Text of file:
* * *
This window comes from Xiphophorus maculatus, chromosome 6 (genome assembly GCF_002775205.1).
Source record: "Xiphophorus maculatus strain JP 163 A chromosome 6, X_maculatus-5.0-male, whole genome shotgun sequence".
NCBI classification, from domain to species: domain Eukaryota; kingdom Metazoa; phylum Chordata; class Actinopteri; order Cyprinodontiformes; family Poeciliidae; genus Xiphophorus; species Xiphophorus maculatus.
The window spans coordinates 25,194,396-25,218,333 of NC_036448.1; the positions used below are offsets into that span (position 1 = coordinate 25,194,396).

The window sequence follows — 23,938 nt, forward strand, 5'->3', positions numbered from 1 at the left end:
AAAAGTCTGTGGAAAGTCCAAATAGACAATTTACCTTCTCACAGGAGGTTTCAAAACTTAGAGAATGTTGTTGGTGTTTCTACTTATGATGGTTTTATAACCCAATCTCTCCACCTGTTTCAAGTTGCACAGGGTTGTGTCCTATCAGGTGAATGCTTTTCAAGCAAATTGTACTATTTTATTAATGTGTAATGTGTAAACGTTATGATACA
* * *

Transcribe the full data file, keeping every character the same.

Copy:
This window comes from Xiphophorus maculatus, chromosome 6 (genome assembly GCF_002775205.1).
Source record: "Xiphophorus maculatus strain JP 163 A chromosome 6, X_maculatus-5.0-male, whole genome shotgun sequence".
NCBI classification, from domain to species: domain Eukaryota; kingdom Metazoa; phylum Chordata; class Actinopteri; order Cyprinodontiformes; family Poeciliidae; genus Xiphophorus; species Xiphophorus maculatus.
The window spans coordinates 25,194,396-25,218,333 of NC_036448.1; the positions used below are offsets into that span (position 1 = coordinate 25,194,396).

The window sequence follows — 23,938 nt, forward strand, 5'->3', positions numbered from 1 at the left end:
AAAAGTCTGTGGAAAGTCCAAATAGACAATTTACCTTCTCACAGGAGGTTTCAAAACTTAGAGAATGTTGTTGGTGTTTCTACTTATGATGGTTTTATAACCCAATCTCTCCACCTGTTTCAAGTTGCACAGGGTTGTGTCCTATCAGGTGAATGCTTTTCAAGCAAATTGTACTATTTTATTAATGTGTAATGTGTAAACGTTATGATACA